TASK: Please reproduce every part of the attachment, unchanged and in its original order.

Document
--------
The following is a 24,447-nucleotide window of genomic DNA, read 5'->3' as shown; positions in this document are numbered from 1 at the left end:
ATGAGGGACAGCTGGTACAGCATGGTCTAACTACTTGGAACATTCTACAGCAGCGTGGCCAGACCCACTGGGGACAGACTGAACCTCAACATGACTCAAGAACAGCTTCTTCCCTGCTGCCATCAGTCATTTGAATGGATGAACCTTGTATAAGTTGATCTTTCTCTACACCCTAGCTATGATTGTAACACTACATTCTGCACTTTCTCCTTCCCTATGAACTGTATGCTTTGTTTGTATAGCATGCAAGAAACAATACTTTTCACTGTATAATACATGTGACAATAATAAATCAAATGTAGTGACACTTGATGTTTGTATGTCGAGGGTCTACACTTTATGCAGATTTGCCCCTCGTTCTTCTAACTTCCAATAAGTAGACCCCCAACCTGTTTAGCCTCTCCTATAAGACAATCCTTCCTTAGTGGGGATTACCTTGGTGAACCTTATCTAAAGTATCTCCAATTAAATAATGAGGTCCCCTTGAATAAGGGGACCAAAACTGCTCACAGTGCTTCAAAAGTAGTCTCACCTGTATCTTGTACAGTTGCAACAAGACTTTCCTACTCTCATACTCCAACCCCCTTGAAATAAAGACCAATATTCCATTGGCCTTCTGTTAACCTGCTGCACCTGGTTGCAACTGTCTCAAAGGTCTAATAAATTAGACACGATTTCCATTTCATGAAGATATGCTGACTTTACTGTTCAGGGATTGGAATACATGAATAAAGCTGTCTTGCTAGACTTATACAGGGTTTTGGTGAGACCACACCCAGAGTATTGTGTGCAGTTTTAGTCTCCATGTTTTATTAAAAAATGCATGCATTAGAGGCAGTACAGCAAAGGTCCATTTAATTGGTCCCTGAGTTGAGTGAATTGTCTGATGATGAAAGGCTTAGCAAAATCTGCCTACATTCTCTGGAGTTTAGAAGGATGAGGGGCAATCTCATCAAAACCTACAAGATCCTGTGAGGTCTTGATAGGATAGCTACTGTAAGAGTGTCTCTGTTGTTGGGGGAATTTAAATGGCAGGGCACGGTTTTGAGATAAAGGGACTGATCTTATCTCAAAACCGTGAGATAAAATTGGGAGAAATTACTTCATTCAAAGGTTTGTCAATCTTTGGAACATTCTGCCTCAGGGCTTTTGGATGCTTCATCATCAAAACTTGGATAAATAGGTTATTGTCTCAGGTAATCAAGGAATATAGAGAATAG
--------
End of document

The following is a 24,447-nucleotide window of genomic DNA, read 5'->3' as shown; positions in this document are numbered from 1 at the left end:
ATGAGGGACAGCTGGTACAGCATGGTCTAACTACTTGGAACATTCTACAGCAGCGTGGCCAGACCCACTGGGGACAGACTGAACCTCAACATGACTCAAGAACAGCTTCTTCCCTGCTGCCATCAGTCATTTGAATGGATGAACCTTGTATAAGTTGATCTTTCTCTACACCCTAGCTATGATTGTAACACTACATTCTGCACTTTCTCCTTCCCTATGAACTGTATGCTTTGTTTGTATAGCATGCAAGAAACAATACTTTTCACTGTATAATACATGTGACAATAATAAATCAAATGTAGTGACACTTGATGTTTGTATGTCGAGGGTCTACACTTTATGCAGATTTGCCCCTCGTTCTTCTAACTTCCAATAAGTAGACCCCCAACCTGTTTAGCCTCTCCTATAAGACAATCCTTCCTTAGTGGGGATTACCTTGGTGAACCTTATCTAAAGTATCTCCAATTAAATAATGAGGTCCCCTTGAATAAGGGGACCAAAACTGCTCACAGTGCTTCAAAAGTAGTCTCACCTGTATCTTGTACAGTTGCAACAAGACTTTCCTACTCTCATACTCCAACCCCCTTGAAATAAAGACCAATATTCCATTGGCCTTCTGTTAACCTGCTGCACCTGGTTGCAACTGTCTCAAAGGTCTAATAAATTAGACACGATTTCCATTTCATGAAGATATGCTGACTTTACTGTTCAGGGATTGGAATACATGAATAAAGCTGTCTTGCTAGACTTATACAGGGTTTTGGTGAGACCACACCCAGAGTATTGTGTGCAGTTTTAGTCTCCATGTTTTATTAAAAAATGCATGCATTAGAGGCAGTACAGCAAAGGTCCATTTAATTGGTCCCTGAGTTGAGTGAATTGTCTGATGATGAAAGGCTTAGCAAAATCTGCCTACATTCTCTGGAGTTTAGAAGGATGAGGGGCAATCTCATCAAAACCTACAAGATCCTGTGAGGTCTTGATAGGATAGCTACTGTAAGAGTGTCTCTGTTGTTGGGGGAATTTAAATGGCAGGGCACGGTTTTGAGATAAAGGGACTGATCTTATCTCAAAACCGTGAGATAAAATTGGGAGAAATTACTTCATTCAAAGGTTTGTCAATCTTTGGAACATTCTGCCTCAGGGCTTTTGGATGCTTCATCATCAAAACTTGGATAAATAGGTTATTGTCTCAGGTAATCAAGGAATATAGAGAATAG